Quitting your job can be downright nerve-wracking. You may have studied all the ins and outs of how to do it, but the fact is it’s still not going to be easy. However, if you strategize your quitting process right, you can assure the smoothest, most effective transition from old job to your dream job.
As you consider how best to tell your boss you’re leaving while still leaving a good impression, hold on a second. While those considerations are completely necessary, before you march (or tiptoe) into your bosses office, know this. Not all quitting times are created equal. There are times that are just plain bad for resigning from your role.
Here’s what you need to know about some of the worst times to quit your job.
During an office conflict
When things are a bit (or very) rocky at work, it can feel like a natural (and completely satisfying) move to throw up your hands and yell, “I quit!” But acting rashly can end up hurting you in both the short and long-term. Not only will you suddenly find yourself jobless without another offer on the table, but you might just find that your reputation will precede you at your next interview. Remember, managers and employees talk, and if you leave abruptly (and on a bad note) they might be too ready to let others know.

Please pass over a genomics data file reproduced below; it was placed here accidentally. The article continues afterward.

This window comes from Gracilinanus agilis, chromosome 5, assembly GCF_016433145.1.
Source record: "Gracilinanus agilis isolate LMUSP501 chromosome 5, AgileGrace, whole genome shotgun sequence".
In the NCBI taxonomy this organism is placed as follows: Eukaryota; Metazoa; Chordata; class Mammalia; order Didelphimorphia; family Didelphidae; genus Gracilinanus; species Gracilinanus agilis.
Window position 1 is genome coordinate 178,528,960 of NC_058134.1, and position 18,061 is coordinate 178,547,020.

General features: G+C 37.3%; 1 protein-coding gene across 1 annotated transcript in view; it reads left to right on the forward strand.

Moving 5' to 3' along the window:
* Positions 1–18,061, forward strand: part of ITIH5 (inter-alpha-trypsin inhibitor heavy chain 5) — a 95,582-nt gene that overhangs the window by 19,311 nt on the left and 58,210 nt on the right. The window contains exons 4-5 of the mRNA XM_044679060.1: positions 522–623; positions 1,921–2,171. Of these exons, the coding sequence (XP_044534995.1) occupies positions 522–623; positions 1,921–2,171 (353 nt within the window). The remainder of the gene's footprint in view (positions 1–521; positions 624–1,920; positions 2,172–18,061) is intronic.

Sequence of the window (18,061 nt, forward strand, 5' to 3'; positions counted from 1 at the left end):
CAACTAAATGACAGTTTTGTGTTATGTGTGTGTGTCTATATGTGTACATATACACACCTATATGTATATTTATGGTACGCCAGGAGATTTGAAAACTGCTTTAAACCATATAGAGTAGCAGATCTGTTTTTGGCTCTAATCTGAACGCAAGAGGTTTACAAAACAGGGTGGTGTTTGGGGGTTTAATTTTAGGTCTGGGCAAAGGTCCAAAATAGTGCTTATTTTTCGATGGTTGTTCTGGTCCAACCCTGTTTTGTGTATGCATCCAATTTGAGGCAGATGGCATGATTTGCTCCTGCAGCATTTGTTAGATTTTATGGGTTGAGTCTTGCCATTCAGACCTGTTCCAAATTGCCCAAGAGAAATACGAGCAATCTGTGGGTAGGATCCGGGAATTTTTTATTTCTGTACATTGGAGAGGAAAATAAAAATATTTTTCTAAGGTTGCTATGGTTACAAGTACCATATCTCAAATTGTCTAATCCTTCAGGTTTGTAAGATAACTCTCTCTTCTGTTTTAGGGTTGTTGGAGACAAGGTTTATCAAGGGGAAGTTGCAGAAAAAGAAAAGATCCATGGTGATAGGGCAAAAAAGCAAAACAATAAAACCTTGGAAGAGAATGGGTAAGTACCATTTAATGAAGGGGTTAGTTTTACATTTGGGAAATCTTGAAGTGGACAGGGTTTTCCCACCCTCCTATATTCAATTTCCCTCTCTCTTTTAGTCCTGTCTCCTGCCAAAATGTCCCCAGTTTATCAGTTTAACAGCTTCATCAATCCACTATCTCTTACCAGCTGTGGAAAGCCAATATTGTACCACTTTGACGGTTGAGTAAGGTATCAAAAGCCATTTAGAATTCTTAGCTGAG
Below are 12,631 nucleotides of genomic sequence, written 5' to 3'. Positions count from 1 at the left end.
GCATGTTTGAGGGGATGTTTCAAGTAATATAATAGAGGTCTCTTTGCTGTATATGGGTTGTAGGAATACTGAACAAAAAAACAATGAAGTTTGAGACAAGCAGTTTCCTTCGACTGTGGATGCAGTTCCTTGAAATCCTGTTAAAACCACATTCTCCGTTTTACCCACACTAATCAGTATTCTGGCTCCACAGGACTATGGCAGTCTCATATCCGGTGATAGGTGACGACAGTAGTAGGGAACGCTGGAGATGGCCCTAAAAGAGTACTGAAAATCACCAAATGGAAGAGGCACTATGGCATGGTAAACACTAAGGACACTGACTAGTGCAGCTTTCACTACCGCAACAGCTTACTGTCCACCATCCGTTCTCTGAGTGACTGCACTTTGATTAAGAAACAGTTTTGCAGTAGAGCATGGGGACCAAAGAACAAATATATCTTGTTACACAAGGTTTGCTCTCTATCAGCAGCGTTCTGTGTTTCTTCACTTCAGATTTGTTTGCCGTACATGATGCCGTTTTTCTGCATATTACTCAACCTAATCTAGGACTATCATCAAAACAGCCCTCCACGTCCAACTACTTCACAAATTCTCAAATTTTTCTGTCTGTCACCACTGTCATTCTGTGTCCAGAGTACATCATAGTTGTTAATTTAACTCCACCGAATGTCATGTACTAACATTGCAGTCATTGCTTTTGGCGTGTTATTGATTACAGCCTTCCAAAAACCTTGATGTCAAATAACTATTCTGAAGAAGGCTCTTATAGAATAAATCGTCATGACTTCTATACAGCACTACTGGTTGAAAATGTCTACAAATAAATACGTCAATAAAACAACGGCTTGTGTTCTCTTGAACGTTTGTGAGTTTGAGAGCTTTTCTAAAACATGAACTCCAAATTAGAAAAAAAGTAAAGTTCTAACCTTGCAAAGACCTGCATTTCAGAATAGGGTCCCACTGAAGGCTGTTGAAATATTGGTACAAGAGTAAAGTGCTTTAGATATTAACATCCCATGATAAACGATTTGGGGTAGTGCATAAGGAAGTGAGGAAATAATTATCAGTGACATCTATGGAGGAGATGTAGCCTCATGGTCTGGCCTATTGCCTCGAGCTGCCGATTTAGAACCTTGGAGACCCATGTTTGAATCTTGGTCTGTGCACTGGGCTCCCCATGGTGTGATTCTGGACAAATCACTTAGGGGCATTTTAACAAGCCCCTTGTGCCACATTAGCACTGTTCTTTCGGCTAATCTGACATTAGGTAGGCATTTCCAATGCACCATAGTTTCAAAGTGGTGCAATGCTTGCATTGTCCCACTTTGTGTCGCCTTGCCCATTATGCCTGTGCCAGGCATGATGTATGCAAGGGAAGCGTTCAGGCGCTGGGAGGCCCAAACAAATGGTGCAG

When layoffs are in the air
The prospect of getting laid off can be unnerving as you wonder and wait to see if you will still have a job tomorrow. But don’t jump ship just yet. While you might be desperate to find a job before you’re left in the cold, a layoff can give you some financial security while you look for your next job. Severance packages that come with layoffs may include a period of ongoing health coverage and some financial compensation that can decrease the stress of joblessness while you seek out your next job.
When you don’t have a job offer
Interviews are great, but until there’s an actual job offer on the table, even the best interview doesn’t guarantee you’ll get the job. Sure, it may be tempting to quit a job you hate to devote yourself wholly to the job search. But unless you have a sizeable savings to live off of until you secure your next job, you’ll likely find yourself financially strained and desperate to take whatever job you’re offered, ideal or not.
During a major life change
Major life changes can leave you reeling and prone to making rash decisions for your new life. While quitting your job might sound like a good idea if you’re having a baby, going through a breakup, getting married, etc, it’s best to sit back and think rationally before you submit any resignation letters. The reality is that life events cost money and if you don’t have a job, you’ll likely feel the strain sooner rather than later.
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